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air to your face, than if it was drefied out with pearls.


The young girl listened with a fubmislive attention, holding her fattin purse by its ribband in her hand all the time "Tis a very small one, said I, taking hold of the bottom of it-she held it towards me--and there is very little in it, my dear, said I, but be but as good as thou art handsome, and heaven will fill it: I had a parcel of crowns in my hand to pay for Shakespeare; and as she had let go the purse entirely, I put a single one in ; and, tying up the ribband in a bow-knot, returned it to her.

The young girl made more a humble courtesy than a low one---'twas one of those quiet, thankful finkings, where the fpirit bows itself down the body does no more than tell it. I never gave a girl a


crown in my life which gave me half the pleasure.

· My advice, my dear, would not have been worth a pin to you, said I, if I had not given this a long with it: but now, when you see the crown, you'll remem. ber it-fo don't; my dear, lay it out in ribbands.

UPON my wordy Sir, said the girl; earnestly, I am incapable-in saying, which, as is usual in little bargains of honour, the gave me her. hand-En. verité, Monsieur, je mettrai cet argent apart, said she.

WHEN a virtuous convention is made betwixt man and woman, it fanctifies their most private walks: fo notwithstanding it was dusky, yet, as both our roads lay the same way, we made no ,



scruple of walking along the Quai de Conti together.

She made me a second courtesy in seta ting off, and before we got twenty yards from the door, as if she had not done enough before, she made a fort of alittle ftop to tell me again--fhe thanked me.

It was a small tribute, I told her, which I could not avoid paying virtue, and would not be mistaken in the person I had been rendering it to for the world --but I fee innocence, my dear, in your face and foul befal the man who ever lays a snare in its way!


The girl seemed affected fome way or other with what I said she gave a low figh-I found I was not empowered to inquire at all after it--fo faid nothing till I got to the corner of the Rue de Nevers, where we were to part.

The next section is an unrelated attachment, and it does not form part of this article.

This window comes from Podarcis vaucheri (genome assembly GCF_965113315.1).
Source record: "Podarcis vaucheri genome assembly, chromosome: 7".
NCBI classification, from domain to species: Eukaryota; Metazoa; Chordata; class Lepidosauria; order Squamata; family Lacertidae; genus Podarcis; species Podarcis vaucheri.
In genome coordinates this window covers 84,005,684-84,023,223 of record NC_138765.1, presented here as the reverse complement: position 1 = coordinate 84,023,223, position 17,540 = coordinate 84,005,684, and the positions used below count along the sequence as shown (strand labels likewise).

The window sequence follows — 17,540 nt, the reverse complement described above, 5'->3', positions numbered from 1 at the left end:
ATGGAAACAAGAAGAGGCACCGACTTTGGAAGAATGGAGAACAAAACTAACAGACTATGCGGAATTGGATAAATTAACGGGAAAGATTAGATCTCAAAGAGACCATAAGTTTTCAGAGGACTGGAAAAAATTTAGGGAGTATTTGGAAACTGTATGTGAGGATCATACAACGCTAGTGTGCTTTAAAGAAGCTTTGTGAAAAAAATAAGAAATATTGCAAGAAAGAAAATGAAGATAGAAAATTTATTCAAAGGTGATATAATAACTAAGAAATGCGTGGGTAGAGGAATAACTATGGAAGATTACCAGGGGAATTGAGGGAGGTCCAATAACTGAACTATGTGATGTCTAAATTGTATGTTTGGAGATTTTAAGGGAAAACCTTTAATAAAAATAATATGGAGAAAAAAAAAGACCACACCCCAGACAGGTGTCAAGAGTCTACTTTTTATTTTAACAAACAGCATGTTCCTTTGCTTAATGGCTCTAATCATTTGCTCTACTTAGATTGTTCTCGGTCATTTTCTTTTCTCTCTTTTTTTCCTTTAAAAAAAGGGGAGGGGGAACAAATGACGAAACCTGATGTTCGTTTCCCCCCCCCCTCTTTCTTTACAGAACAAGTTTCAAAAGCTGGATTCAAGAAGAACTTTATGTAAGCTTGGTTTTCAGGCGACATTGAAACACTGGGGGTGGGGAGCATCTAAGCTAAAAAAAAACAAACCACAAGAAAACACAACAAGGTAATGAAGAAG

I can.

-But is this the way, my dear, said I, to the hotel de Modene? she told me it. was-or, that I might go by the Rue de Gutneygaude, which was the next turn. ---Then I'll go, my dear, by the Rue de Guineygaude, faid I, for two reasons; first, I shall please myself; and next, I shall give you the protection of my company on your way as


The girl was sensible I was civil,----and faid, The wished the hotel de Modene was in the Rue de St. Pierre----You live there? faid I. She told me she was fille de charibre to Madame R**** -Good God! faid. I, 'tis the very lady for whom I have brought a letter from Amiens----the girl.. told me that Madame R****, she believed, expected a stranger with a letter, and was impatient to see him fo I defired the-girl to present my compliments to Madame R****, and say, I would certainly wait upon her in the morning.


We stood still at the corner of the Rue de Nevers whilft this passed--We then, ftopped a moment whilft she difposed of her Egarements. du. Ceur, &c. more commodiously than carrying them. in her hand--they were two volumes; fo I held the fecond for her, whilst the put the first into her pocket; and then the held her pocket, and I put in the Other after it.

"Tıs sweet to feel by what fine-fpun threads our affections are drawn together.

We set off afresh, and as she took her. third step, the girl put her hand within my arm-- I was just bidding her but the did it of herself with that undeliberating fimplicity, which shewed it was out of her head that she had never seen me bee fore. For my own part I felt the conviction of consanguinity so strongly, that I could not help turning half round to


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